Although there is an element of truth in what Kuhn has said, the basic foundations of scientific inquiry are not based on this. To take this as a guide is to misunderstand basic science. You might want to study what is called the 'scientific method'. The scientific method is not built upon irrational or sociopolitical factors. You can start by doing a search on this forum of 'scientific method' or 'scientific methodology'. Commented May 30, 2018 at 5:02
  • @SwamiVishwananda “The scientific method is not built upon irrational or sociopolitical factors.” But Kuhn is saying that it is, and for that he is worth reading. This source has value, is all I am saying. Commented May 30, 2018 at 5:58
  • If the scientific method begins with 'axioms' or as often is written by positing something as 'given' ; in both cases it can then be demonstrated that science rests on a metaphysical claim. Both 'axioms' and 'givens' are metaphysical assertion. That is, both involve claims that their 'objects' are real. CMS
    – user37981
    Commented Dec 21, 2019 at 21:25
  • There is certainly more to the topic of what scientific knowledge is and how it is obtained than what is covered in Kuhn's writings, but the importance and relevance of his ideas shouldn't be down-played, because they do describe some fundamental aspects of how these issues play out in academia and society at large.
    – JonB
    Commented Apr 19, 2020 at 6:38

To start, focus the meaning of the term scientific knowledge and how it is different from the rest of knowledge (otherwise, your question would address also religious knowledge. The particularity is that scientific knowledge is the one which is obtained by means of the scientific method. Science is part of philosophy, which encompasses all forms of knowledge.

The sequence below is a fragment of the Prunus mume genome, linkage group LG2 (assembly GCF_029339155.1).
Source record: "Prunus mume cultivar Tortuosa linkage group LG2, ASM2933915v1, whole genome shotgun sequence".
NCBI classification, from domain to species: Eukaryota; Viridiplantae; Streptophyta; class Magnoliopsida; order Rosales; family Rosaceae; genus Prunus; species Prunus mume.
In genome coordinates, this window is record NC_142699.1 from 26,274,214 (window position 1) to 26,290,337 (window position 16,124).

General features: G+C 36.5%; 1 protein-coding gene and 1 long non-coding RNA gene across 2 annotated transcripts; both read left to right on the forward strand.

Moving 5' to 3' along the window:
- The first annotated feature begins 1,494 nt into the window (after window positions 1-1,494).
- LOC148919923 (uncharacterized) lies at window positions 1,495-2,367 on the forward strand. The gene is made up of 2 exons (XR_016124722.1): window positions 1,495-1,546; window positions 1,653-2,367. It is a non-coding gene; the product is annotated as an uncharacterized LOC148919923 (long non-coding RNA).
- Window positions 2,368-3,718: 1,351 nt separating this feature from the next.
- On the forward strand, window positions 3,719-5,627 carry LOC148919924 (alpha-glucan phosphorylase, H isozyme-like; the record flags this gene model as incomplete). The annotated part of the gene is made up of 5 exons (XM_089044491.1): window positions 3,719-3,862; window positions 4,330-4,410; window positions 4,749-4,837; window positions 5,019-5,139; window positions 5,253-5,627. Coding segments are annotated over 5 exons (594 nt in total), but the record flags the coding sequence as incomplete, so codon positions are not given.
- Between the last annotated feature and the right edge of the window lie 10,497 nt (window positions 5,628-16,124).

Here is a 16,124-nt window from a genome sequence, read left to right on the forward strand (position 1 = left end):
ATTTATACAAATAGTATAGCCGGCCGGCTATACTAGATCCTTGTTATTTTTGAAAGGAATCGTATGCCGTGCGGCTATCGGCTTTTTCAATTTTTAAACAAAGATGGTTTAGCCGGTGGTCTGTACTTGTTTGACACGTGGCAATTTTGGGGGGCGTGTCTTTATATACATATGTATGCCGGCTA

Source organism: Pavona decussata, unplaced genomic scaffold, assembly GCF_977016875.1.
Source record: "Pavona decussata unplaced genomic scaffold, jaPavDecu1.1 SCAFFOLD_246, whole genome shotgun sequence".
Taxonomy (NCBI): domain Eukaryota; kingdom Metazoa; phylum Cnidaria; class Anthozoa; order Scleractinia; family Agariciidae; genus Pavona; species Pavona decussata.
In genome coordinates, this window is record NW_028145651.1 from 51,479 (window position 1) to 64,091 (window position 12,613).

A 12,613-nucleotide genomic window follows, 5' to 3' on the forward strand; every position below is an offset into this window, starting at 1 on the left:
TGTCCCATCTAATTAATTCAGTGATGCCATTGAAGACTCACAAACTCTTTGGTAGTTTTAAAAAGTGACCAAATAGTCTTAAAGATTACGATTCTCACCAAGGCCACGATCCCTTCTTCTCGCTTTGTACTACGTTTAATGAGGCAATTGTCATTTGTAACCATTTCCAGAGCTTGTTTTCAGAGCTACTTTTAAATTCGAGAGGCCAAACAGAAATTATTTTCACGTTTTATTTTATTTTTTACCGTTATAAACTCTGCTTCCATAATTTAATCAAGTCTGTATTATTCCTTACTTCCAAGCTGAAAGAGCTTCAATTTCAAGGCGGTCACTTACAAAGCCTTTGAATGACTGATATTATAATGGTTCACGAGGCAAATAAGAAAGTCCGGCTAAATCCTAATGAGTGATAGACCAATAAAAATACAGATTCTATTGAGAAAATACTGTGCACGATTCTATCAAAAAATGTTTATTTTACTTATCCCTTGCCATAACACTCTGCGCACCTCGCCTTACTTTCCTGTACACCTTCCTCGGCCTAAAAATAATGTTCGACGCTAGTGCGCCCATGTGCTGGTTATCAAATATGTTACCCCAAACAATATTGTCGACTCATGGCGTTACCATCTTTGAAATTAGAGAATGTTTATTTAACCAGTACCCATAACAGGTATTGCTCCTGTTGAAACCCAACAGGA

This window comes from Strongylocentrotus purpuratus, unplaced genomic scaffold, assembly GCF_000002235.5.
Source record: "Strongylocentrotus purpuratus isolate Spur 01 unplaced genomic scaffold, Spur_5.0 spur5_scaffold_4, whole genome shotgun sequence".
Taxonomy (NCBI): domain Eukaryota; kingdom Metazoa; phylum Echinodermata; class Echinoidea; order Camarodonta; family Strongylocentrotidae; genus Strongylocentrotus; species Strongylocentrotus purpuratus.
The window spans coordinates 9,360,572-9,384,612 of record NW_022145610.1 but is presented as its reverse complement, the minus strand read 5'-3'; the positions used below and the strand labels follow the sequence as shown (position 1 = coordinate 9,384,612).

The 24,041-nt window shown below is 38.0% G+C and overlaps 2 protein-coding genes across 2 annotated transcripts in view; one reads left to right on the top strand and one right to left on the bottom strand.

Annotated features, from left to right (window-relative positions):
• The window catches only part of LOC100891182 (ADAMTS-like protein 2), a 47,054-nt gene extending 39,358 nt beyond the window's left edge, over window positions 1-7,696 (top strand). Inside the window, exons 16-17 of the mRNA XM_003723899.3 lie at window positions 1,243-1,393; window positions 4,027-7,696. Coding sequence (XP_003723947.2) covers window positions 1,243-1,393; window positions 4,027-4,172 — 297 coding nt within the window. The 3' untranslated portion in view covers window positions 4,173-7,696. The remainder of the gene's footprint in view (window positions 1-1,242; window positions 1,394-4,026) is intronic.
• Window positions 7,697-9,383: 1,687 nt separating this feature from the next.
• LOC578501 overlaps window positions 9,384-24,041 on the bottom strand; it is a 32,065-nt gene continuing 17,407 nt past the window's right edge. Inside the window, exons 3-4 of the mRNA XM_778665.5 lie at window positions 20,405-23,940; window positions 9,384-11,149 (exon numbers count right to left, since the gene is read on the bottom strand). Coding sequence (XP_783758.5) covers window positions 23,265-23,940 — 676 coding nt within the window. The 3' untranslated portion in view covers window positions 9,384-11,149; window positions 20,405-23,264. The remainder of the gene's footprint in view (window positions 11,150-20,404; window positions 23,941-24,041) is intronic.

The classification presented (observation & classification; causality; reductionism) addresses multiple perspectives (equivalent to say apples are sweet, or yellow, or spherical).

Reductionism (knowledge focused on the parts), and holism (knowledge focused on the whole) are usually dialectical complements, as inductive vs. deductive knowledge, which probably suit better to the scientific category, since reductionism is normally addressed by the systems theory, that falls into the category of philosophical knowledge, not just scientific. See Von Bertalanffy, General System Theory.

Causality (knowledge corresponding to the relationships between facts in time) is not a scientific form of knowledge, and has no dialectical counterpart. Its dialectic counterpart could be any knowledge of facts which is independent of time, like mathematics, or morals. Google for "Kant, Hume, Causality".

Observation and classification, seems equivalent to ontology, which is just one of the branches of philosophical knowledge. But that is not scientific knowledge.

I'd suggest you to check the work of Mario Bunge, which covered those domains extensively as well as their relations to science.